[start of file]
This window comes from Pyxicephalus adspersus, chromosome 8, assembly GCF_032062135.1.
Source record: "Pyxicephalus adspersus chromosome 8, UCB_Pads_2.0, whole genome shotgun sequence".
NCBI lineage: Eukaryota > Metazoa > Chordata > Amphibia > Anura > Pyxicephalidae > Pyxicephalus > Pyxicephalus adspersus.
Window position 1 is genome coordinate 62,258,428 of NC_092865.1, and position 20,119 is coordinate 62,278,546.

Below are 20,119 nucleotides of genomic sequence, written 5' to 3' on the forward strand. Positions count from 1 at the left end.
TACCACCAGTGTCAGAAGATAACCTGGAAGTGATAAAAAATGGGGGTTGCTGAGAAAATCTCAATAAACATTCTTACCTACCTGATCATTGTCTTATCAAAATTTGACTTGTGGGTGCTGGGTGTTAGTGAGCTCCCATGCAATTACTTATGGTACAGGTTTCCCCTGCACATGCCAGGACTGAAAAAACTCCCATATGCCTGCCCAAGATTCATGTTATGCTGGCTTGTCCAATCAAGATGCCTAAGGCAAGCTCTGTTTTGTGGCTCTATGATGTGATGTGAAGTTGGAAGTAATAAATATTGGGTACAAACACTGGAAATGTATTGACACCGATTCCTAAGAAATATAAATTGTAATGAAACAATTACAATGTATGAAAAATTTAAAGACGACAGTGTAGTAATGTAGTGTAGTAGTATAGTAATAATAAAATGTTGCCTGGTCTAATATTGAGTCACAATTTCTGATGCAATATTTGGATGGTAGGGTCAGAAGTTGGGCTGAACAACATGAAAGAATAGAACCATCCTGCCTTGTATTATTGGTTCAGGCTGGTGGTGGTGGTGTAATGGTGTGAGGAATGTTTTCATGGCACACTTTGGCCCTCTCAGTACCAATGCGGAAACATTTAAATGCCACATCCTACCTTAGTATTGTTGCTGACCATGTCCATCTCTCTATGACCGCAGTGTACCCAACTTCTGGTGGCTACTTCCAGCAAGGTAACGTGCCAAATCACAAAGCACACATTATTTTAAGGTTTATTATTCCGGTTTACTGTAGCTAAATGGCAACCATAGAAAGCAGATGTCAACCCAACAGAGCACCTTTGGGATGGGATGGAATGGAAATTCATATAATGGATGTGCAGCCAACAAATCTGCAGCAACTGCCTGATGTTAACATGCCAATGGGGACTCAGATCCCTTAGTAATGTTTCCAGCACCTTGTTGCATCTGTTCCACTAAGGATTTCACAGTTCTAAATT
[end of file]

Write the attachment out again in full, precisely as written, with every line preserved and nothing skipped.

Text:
This window comes from Pyxicephalus adspersus, chromosome 8, assembly GCF_032062135.1.
Source record: "Pyxicephalus adspersus chromosome 8, UCB_Pads_2.0, whole genome shotgun sequence".
NCBI lineage: Eukaryota > Metazoa > Chordata > Amphibia > Anura > Pyxicephalidae > Pyxicephalus > Pyxicephalus adspersus.
Window position 1 is genome coordinate 62,258,428 of NC_092865.1, and position 20,119 is coordinate 62,278,546.

Below are 20,119 nucleotides of genomic sequence, written 5' to 3' on the forward strand. Positions count from 1 at the left end.
TACCACCAGTGTCAGAAGATAACCTGGAAGTGATAAAAAATGGGGGTTGCTGAGAAAATCTCAATAAACATTCTTACCTACCTGATCATTGTCTTATCAAAATTTGACTTGTGGGTGCTGGGTGTTAGTGAGCTCCCATGCAATTACTTATGGTACAGGTTTCCCCTGCACATGCCAGGACTGAAAAAACTCCCATATGCCTGCCCAAGATTCATGTTATGCTGGCTTGTCCAATCAAGATGCCTAAGGCAAGCTCTGTTTTGTGGCTCTATGATGTGATGTGAAGTTGGAAGTAATAAATATTGGGTACAAACACTGGAAATGTATTGACACCGATTCCTAAGAAATATAAATTGTAATGAAACAATTACAATGTATGAAAAATTTAAAGACGACAGTGTAGTAATGTAGTGTAGTAGTATAGTAATAATAAAATGTTGCCTGGTCTAATATTGAGTCACAATTTCTGATGCAATATTTGGATGGTAGGGTCAGAAGTTGGGCTGAACAACATGAAAGAATAGAACCATCCTGCCTTGTATTATTGGTTCAGGCTGGTGGTGGTGGTGTAATGGTGTGAGGAATGTTTTCATGGCACACTTTGGCCCTCTCAGTACCAATGCGGAAACATTTAAATGCCACATCCTACCTTAGTATTGTTGCTGACCATGTCCATCTCTCTATGACCGCAGTGTACCCAACTTCTGGTGGCTACTTCCAGCAAGGTAACGTGCCAAATCACAAAGCACACATTATTTTAAGGTTTATTATTCCGGTTTACTGTAGCTAAATGGCAACCATAGAAAGCAGATGTCAACCCAACAGAGCACCTTTGGGATGGGATGGAATGGAAATTCATATAATGGATGTGCAGCCAACAAATCTGCAGCAACTGCCTGATGTTAACATGCCAATGGGGACTCAGATCCCTTAGTAATGTTTCCAGCACCTTGTTGCATCTGTTCCACTAAGGATTTCACAGTTCTAAATT